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October U.S. auto sales: Toyota, Hyundai, Kia sales advance again – Automotive News

by Nov 2, 2022Blog0 comments

Ford said it continues to see record demand for 2023 model vehicles, with retail orders rising 134 percent in October over 2022 models at the same time last year.
U.S. sales rose by double digits for the second straight month at Toyota Motor Corp., while deliveries at Hyundai and Kia advanced for the third straight period in October behind higher demand for electrified vehicles and healthy retail volume as the auto industry’s supply crunch slowly eases.
U.S. light-vehicle deliveries rose last month from October 2021 levels as inventory slowly improves and demand remains steady — even amid rising interest rates, gasoline prices and new-vehicle MSRPs that are putting extra pressure on affordability. Analysts at Baird said sales increased 10 percent across the industry in October.
The seasonally adjusted annualized rate of sales in October came in at 14.9 million vehicles, Baird said, topping the range of analysts’ estimates — 13.4 million to 14.7 million. That is up sharply from the October 2021 rate of 13.21 million vehicles. The seasonally adjusted annual rate, which tallied 13.67 in September, has remained below 15 million vehicles since July 2021, except for January 2022 when it came in at 15.23 million.
Toyota’s October volume rose 28 percent behind a 34 percent increase at the Toyota division, with big gains at the brand’s top sellers — Camry, up 68 percent, RAV4, up 40 percent, and Tacoma, up 44 percent.
U.S. sales of the Corolla Cross, introduced a year ago, tallied 7,419 vehicles, up from 826 a year earlier. Corolla volume nearly doubled to 16,663 vehicles last month while Prius deliveries rose 37 percent. Lexus sales dropped for the ninth straight month, with October volume down 3.7 percent on tight inventories.
Toyota said it ended October with just a 20-day supply of vehicles, 143,761 cars and light trucks, with 26,976 in dealer stock and 116,785 in port or transit. The Toyota division has 125,232 vehicles in stock, a 20-day supply, while Lexus has a 22-day supply with 18,529 vehicles.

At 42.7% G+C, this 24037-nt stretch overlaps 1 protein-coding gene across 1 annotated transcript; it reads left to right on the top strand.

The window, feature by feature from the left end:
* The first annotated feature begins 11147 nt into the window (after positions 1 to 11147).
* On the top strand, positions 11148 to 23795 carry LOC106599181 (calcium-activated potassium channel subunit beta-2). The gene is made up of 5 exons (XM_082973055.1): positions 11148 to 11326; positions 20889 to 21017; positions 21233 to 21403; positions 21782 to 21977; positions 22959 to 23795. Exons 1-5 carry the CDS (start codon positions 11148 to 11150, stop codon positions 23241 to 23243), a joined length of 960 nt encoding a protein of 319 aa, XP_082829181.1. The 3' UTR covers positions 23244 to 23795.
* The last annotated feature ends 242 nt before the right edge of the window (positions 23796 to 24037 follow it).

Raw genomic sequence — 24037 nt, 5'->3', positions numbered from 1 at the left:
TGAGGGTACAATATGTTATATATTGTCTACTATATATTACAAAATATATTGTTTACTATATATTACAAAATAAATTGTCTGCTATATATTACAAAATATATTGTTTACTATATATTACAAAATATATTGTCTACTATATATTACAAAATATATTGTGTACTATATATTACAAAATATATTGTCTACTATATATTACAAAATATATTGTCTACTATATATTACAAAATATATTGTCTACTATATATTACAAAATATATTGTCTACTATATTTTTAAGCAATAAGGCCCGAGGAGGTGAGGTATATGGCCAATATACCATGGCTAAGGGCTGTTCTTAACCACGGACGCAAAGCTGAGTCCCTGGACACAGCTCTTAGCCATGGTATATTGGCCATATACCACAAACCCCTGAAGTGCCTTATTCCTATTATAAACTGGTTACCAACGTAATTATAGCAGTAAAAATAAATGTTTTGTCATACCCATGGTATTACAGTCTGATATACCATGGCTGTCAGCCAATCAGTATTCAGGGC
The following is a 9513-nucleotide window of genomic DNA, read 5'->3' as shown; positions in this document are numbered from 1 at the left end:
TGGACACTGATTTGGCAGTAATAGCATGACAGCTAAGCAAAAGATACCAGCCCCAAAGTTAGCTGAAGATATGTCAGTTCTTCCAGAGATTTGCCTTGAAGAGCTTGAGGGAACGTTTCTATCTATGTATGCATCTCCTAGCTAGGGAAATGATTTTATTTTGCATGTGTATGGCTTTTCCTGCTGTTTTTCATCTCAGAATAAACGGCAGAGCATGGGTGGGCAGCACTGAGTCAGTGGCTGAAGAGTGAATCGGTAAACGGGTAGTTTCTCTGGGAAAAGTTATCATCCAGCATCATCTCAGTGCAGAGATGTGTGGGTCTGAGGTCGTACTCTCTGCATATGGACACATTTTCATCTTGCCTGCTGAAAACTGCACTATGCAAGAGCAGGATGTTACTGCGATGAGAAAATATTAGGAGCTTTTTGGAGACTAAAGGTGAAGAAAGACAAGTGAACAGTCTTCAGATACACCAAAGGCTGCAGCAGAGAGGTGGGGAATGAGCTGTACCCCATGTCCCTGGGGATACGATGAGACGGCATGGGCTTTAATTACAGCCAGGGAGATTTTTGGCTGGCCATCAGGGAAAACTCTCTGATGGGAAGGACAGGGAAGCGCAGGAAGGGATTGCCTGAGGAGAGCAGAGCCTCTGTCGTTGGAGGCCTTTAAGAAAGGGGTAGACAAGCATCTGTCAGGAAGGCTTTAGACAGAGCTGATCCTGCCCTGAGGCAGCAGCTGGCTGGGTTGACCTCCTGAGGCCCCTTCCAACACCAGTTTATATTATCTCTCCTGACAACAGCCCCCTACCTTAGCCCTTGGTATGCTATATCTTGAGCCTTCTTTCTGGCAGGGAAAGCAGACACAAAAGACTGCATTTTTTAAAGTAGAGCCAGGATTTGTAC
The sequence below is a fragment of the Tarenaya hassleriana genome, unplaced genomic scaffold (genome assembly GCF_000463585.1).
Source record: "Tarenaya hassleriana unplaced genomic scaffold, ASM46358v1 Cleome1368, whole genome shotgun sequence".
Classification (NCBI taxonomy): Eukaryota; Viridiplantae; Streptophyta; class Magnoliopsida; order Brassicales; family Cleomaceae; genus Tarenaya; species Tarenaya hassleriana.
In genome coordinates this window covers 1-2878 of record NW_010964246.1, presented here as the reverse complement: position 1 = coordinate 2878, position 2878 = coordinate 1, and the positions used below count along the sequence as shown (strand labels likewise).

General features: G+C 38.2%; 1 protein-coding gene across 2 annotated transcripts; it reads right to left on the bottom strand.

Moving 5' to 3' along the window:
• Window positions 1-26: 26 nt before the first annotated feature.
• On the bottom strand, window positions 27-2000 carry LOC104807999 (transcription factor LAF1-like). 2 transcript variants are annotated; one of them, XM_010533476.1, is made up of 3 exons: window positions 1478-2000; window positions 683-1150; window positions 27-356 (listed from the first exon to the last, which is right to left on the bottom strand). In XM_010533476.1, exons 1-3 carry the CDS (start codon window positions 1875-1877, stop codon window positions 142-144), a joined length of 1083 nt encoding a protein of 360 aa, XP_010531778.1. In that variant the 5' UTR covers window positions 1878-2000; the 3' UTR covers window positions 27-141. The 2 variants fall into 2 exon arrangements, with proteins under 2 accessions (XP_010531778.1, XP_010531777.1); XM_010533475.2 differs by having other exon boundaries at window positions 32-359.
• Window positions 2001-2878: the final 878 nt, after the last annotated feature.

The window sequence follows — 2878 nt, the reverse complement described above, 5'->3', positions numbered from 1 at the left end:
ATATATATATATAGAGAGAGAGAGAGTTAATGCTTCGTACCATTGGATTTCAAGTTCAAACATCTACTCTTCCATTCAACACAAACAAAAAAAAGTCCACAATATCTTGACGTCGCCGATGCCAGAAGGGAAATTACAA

Ford Motor Co., limited by parts shortages that continue to undermine output, reported a 10 percent drop in volume with some of its biggest sellers racking up double-digit declines. This marks the company’s second straight monthly decline. Volume fell 9.8 percent at the Ford division and 14 percent at Lincoln.
F-Series truck deliveries slid 17 percent, Explorer sales dropped 23 percent and Escape volume fell 26 percent last month, while demand for newer models such as the Bronco, Mustang Mach-E and Maverick remains robust. The Maverick, with 2022 sales of 61,035 pickups, including 9,233 last month, has become Ford’s No. 2-selling truck, well ahead of the Ranger. 
Ford said it continues to see record demand for 2023 model year vehicles, with retail orders rising 134 percent over 2022 model year vehicles at the same time last year. Overall, orders for 2023 model year vehicles total 255,000, Ford said Wednesday, with about 50 percent of retail sales coming from previously placed orders for the seventh straight month.